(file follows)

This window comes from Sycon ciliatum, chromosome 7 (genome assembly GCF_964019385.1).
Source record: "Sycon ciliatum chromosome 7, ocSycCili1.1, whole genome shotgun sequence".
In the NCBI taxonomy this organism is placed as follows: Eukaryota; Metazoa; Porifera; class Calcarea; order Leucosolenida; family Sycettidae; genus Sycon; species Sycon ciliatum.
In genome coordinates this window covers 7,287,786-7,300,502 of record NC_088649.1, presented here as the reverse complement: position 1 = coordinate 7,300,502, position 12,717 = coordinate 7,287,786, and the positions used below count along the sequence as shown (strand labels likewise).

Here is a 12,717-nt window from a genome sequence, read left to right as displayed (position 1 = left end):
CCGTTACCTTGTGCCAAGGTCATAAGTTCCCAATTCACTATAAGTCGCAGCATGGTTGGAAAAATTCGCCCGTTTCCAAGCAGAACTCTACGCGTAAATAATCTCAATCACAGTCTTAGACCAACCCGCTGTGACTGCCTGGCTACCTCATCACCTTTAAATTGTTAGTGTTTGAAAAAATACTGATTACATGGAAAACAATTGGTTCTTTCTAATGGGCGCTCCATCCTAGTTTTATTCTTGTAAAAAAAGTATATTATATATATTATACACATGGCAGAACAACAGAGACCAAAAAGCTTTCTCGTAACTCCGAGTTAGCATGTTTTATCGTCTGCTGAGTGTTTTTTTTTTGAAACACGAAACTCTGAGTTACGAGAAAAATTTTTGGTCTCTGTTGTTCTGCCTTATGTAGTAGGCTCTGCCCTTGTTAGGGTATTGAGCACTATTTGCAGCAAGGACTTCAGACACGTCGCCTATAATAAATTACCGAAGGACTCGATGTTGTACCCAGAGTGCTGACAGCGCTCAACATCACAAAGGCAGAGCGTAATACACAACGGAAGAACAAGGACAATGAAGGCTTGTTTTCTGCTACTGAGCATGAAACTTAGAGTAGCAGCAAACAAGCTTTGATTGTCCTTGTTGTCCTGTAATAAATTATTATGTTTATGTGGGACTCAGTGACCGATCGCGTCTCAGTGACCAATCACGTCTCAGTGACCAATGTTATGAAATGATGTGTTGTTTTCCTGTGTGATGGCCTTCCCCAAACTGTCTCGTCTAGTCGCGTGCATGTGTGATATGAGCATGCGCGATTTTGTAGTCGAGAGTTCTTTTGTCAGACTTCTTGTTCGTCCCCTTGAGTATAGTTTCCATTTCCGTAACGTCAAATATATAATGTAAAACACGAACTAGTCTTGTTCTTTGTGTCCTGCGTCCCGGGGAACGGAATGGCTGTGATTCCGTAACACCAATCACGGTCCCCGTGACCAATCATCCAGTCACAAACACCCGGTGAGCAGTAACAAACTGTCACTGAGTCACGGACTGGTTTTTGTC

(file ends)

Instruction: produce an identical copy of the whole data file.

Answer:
This window comes from Sycon ciliatum, chromosome 7 (genome assembly GCF_964019385.1).
Source record: "Sycon ciliatum chromosome 7, ocSycCili1.1, whole genome shotgun sequence".
In the NCBI taxonomy this organism is placed as follows: Eukaryota; Metazoa; Porifera; class Calcarea; order Leucosolenida; family Sycettidae; genus Sycon; species Sycon ciliatum.
In genome coordinates this window covers 7,287,786-7,300,502 of record NC_088649.1, presented here as the reverse complement: position 1 = coordinate 7,300,502, position 12,717 = coordinate 7,287,786, and the positions used below count along the sequence as shown (strand labels likewise).

Here is a 12,717-nt window from a genome sequence, read left to right as displayed (position 1 = left end):
CCGTTACCTTGTGCCAAGGTCATAAGTTCCCAATTCACTATAAGTCGCAGCATGGTTGGAAAAATTCGCCCGTTTCCAAGCAGAACTCTACGCGTAAATAATCTCAATCACAGTCTTAGACCAACCCGCTGTGACTGCCTGGCTACCTCATCACCTTTAAATTGTTAGTGTTTGAAAAAATACTGATTACATGGAAAACAATTGGTTCTTTCTAATGGGCGCTCCATCCTAGTTTTATTCTTGTAAAAAAAGTATATTATATATATTATACACATGGCAGAACAACAGAGACCAAAAAGCTTTCTCGTAACTCCGAGTTAGCATGTTTTATCGTCTGCTGAGTGTTTTTTTTTTGAAACACGAAACTCTGAGTTACGAGAAAAATTTTTGGTCTCTGTTGTTCTGCCTTATGTAGTAGGCTCTGCCCTTGTTAGGGTATTGAGCACTATTTGCAGCAAGGACTTCAGACACGTCGCCTATAATAAATTACCGAAGGACTCGATGTTGTACCCAGAGTGCTGACAGCGCTCAACATCACAAAGGCAGAGCGTAATACACAACGGAAGAACAAGGACAATGAAGGCTTGTTTTCTGCTACTGAGCATGAAACTTAGAGTAGCAGCAAACAAGCTTTGATTGTCCTTGTTGTCCTGTAATAAATTATTATGTTTATGTGGGACTCAGTGACCGATCGCGTCTCAGTGACCAATCACGTCTCAGTGACCAATGTTATGAAATGATGTGTTGTTTTCCTGTGTGATGGCCTTCCCCAAACTGTCTCGTCTAGTCGCGTGCATGTGTGATATGAGCATGCGCGATTTTGTAGTCGAGAGTTCTTTTGTCAGACTTCTTGTTCGTCCCCTTGAGTATAGTTTCCATTTCCGTAACGTCAAATATATAATGTAAAACACGAACTAGTCTTGTTCTTTGTGTCCTGCGTCCCGGGGAACGGAATGGCTGTGATTCCGTAACACCAATCACGGTCCCCGTGACCAATCATCCAGTCACAAACACCCGGTGAGCAGTAACAAACTGTCACTGAGTCACGGACTGGTTTTTGTC